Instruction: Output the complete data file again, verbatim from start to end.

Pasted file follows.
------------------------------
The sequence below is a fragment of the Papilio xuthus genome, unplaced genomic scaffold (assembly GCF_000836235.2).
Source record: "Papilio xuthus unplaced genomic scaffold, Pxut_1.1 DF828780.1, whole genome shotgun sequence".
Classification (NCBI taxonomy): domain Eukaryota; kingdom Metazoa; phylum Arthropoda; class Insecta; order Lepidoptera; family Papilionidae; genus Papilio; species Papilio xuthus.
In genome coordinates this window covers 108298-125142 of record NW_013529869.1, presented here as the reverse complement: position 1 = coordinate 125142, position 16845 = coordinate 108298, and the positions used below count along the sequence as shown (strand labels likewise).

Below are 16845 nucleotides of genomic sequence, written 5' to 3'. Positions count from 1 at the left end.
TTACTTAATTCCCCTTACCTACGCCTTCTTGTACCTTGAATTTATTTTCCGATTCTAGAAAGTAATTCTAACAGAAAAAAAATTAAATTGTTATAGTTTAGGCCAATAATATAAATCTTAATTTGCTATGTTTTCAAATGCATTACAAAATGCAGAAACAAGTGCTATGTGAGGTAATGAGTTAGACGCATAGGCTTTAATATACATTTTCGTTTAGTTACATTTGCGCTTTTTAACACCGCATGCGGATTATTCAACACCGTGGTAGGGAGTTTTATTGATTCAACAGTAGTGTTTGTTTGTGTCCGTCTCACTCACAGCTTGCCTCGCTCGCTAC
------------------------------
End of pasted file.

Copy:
The sequence below is a fragment of the Papilio xuthus genome, unplaced genomic scaffold (assembly GCF_000836235.2).
Source record: "Papilio xuthus unplaced genomic scaffold, Pxut_1.1 DF828780.1, whole genome shotgun sequence".
Classification (NCBI taxonomy): domain Eukaryota; kingdom Metazoa; phylum Arthropoda; class Insecta; order Lepidoptera; family Papilionidae; genus Papilio; species Papilio xuthus.
In genome coordinates this window covers 108298-125142 of record NW_013529869.1, presented here as the reverse complement: position 1 = coordinate 125142, position 16845 = coordinate 108298, and the positions used below count along the sequence as shown (strand labels likewise).

Below are 16845 nucleotides of genomic sequence, written 5' to 3'. Positions count from 1 at the left end.
TTACTTAATTCCCCTTACCTACGCCTTCTTGTACCTTGAATTTATTTTCCGATTCTAGAAAGTAATTCTAACAGAAAAAAAATTAAATTGTTATAGTTTAGGCCAATAATATAAATCTTAATTTGCTATGTTTTCAAATGCATTACAAAATGCAGAAACAAGTGCTATGTGAGGTAATGAGTTAGACGCATAGGCTTTAATATACATTTTCGTTTAGTTACATTTGCGCTTTTTAACACCGCATGCGGATTATTCAACACCGTGGTAGGGAGTTTTATTGATTCAACAGTAGTGTTTGTTTGTGTCCGTCTCACTCACAGCTTGCCTCGCTCGCTAC